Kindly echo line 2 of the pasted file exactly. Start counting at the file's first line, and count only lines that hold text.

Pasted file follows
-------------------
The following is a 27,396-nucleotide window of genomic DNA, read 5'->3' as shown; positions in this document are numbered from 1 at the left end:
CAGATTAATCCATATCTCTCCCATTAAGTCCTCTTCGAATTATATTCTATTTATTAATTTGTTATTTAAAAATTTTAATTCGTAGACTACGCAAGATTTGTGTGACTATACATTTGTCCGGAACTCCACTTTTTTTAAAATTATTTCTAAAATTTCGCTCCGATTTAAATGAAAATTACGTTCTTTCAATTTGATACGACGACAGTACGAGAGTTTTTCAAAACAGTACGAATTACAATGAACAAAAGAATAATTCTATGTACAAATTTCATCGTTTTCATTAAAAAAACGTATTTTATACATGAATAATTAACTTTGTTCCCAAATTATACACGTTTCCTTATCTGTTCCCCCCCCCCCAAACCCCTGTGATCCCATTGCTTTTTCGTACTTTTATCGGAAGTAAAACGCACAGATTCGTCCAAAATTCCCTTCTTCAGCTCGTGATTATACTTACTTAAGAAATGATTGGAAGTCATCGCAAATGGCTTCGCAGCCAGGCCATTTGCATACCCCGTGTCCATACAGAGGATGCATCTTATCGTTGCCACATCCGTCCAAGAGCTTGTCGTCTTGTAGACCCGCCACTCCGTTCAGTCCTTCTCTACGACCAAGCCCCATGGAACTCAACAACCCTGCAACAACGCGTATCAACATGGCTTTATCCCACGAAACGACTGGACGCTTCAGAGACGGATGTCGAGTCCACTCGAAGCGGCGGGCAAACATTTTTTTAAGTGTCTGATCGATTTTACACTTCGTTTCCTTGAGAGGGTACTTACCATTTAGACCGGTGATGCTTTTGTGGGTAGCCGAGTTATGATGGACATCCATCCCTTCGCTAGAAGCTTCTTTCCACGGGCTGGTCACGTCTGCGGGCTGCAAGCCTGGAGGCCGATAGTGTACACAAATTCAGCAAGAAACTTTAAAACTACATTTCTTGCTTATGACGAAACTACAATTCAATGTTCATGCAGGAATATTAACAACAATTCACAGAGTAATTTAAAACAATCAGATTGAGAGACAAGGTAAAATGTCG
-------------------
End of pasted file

CAGATTAATCCATATCTCTCCCATTAAGTCCTCTTCGAATTATATTCTATTTATTAATTTGTTATTTAAAAATTTTAATTCGTAGACTACGCAAGATTTGTGTGACTATACATTTGTCCGGAACTCCACTTTTTTTAAAATTATTTCTAAAATTTCGCTCCGATTTAAATGAAAATTACGTTCTTTCAATTTGATACGACGACAGTACGAGAGTTTTTCAAAACAGTACGAATTACAATGAACAAAAGAATAATTCTATGTACAAATTTCATCGTTTTCATTAAAAAAACGTATTTTATACATGAATAATTAACTTTGTTCCCAAATTATACACGTTTCCTTATCTGTTCCCCCCCCCCCAAACCCCTGTGATCCCATTGCTTTTTCGTACTTTTATCGGAAGTAAAACGCACAGATTCGTCCAAAATTCCCTTCTTCAGCTCGTGATTATACTTACTTAAGAAATGATTGGAAGTCATCGCAAATGGCTTCGCAGCCAGGCCATTTGCATACCCCGTGTCCATACAGAGGATGCATCTTATCGTTGCCACATCCGTCCAAGAGCTTGTCGTCTTGTAGACCCGCCACTCCGTTCAGTCCTTCTCTACGACCAAGCCCCATGGAACTCAACAACCCTGCAACAACGCGTATCAACATGGCTTTATCCCACGAAACGACTGGACGCTTCAGAGACGGATGTCGAGTCCACTCGAAGCGGCGGGCAAACATTTTTTTAAGTGTCTGATCGATTTTACACTTCGTTTCCTTGAGAGGGTACTTACCATTTAGACCGGTGATGCTTTTGTGGGTAGCCGAGTTATGATGGACATCCATCCCTTCGCTAGAAGCTTCTTTCCACGGGCTGGTCACGTCTGCGGGCTGCAAGCCTGGAGGCCGATAGTGTACACAAATTCAGCAAGAAACTTTAAAACTACATTTCTTGCTTATGACGAAACTACAATTCAATGTTCATGCAGGAATATTAACAACAATTCACAGAGTAATTTAAAACAATCAGATTGAGAGACAAGGTAAAATGTCG